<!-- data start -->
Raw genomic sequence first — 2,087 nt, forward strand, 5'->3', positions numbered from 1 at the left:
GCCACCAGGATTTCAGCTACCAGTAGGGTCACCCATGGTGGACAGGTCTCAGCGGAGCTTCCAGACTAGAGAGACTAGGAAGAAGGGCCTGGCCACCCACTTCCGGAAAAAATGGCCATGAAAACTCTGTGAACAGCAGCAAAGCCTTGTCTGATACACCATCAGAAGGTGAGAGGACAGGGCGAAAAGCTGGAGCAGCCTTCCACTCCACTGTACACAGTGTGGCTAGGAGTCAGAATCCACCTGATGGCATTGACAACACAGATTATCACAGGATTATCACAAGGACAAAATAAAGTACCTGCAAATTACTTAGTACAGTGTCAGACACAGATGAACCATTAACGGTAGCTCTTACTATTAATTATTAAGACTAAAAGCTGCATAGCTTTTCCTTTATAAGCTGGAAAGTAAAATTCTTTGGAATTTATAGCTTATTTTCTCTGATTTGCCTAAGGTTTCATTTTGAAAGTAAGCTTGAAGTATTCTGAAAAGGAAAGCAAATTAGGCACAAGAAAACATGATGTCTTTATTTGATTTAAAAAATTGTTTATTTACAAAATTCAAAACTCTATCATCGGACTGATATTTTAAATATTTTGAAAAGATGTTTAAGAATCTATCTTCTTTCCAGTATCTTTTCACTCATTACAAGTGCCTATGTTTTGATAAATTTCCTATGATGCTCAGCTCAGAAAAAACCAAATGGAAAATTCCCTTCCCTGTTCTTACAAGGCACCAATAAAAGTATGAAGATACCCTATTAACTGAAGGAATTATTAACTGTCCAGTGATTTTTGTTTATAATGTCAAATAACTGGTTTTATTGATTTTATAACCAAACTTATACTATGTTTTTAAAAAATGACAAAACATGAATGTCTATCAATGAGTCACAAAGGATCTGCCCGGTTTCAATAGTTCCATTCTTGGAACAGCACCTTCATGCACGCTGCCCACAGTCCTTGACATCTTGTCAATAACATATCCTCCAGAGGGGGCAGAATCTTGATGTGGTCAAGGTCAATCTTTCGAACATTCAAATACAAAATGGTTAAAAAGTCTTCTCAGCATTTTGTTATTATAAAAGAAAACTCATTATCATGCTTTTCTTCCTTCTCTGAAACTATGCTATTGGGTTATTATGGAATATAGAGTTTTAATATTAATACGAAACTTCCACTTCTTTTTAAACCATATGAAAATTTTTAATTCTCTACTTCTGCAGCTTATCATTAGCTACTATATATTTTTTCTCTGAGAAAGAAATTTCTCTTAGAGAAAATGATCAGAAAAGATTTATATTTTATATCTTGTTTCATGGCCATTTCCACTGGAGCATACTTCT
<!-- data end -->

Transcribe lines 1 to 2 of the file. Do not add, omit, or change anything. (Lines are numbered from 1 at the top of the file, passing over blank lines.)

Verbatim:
Raw genomic sequence first — 2,087 nt, forward strand, 5'->3', positions numbered from 1 at the left:
GCCACCAGGATTTCAGCTACCAGTAGGGTCACCCATGGTGGACAGGTCTCAGCGGAGCTTCCAGACTAGAGAGACTAGGAAGAAGGGCCTGGCCACCCACTTCCGGAAAAAATGGCCATGAAAACTCTGTGAACAGCAGCAAAGCCTTGTCTGATACACCATCAGAAGGTGAGAGGACAGGGCGAAAAGCTGGAGCAGCCTTCCACTCCACTGTACACAGTGTGGCTAGGAGTCAGAATCCACCTGATGGCATTGACAACACAGATTATCACAGGATTATCACAAGGACAAAATAAAGTACCTGCAAATTACTTAGTACAGTGTCAGACACAGATGAACCATTAACGGTAGCTCTTACTATTAATTATTAAGACTAAAAGCTGCATAGCTTTTCCTTTATAAGCTGGAAAGTAAAATTCTTTGGAATTTATAGCTTATTTTCTCTGATTTGCCTAAGGTTTCATTTTGAAAGTAAGCTTGAAGTATTCTGAAAAGGAAAGCAAATTAGGCACAAGAAAACATGATGTCTTTATTTGATTTAAAAAATTGTTTATTTACAAAATTCAAAACTCTATCATCGGACTGATATTTTAAATATTTTGAAAAGATGTTTAAGAATCTATCTTCTTTCCAGTATCTTTTCACTCATTACAAGTGCCTATGTTTTGATAAATTTCCTATGATGCTCAGCTCAGAAAAAACCAAATGGAAAATTCCCTTCCCTGTTCTTACAAGGCACCAATAAAAGTATGAAGATACCCTATTAACTGAAGGAATTATTAACTGTCCAGTGATTTTTGTTTATAATGTCAAATAACTGGTTTTATTGATTTTATAACCAAACTTATACTATGTTTTTAAAAAATGACAAAACATGAATGTCTATCAATGAGTCACAAAGGATCTGCCCGGTTTCAATAGTTCCATTCTTGGAACAGCACCTTCATGCACGCTGCCCACAGTCCTTGACATCTTGTCAATAACATATCCTCCAGAGGGGGCAGAATCTTGATGTGGTCAAGGTCAATCTTTCGAACATTCAAATACAAAATGGTTAAAAAGTCTTCTCAGCATTTTGTTATTATAAAAGAAAACTCATTATCATGCTTTTCTTCCTTCTCTGAAACTATGCTATTGGGTTATTATGGAATATAGAGTTTTAATATTAATACGAAACTTCCACTTCTTTTTAAACCATATGAAAATTTTTAATTCTCTACTTCTGCAGCTTATCATTAGCTACTATATATTTTTTCTCTGAGAAAGAAATTTCTCTTAGAGAAAATGATCAGAAAAGATTTATATTTTATATCTTGTTTCATGGCCATTTCCACTGGAGCATACTTCT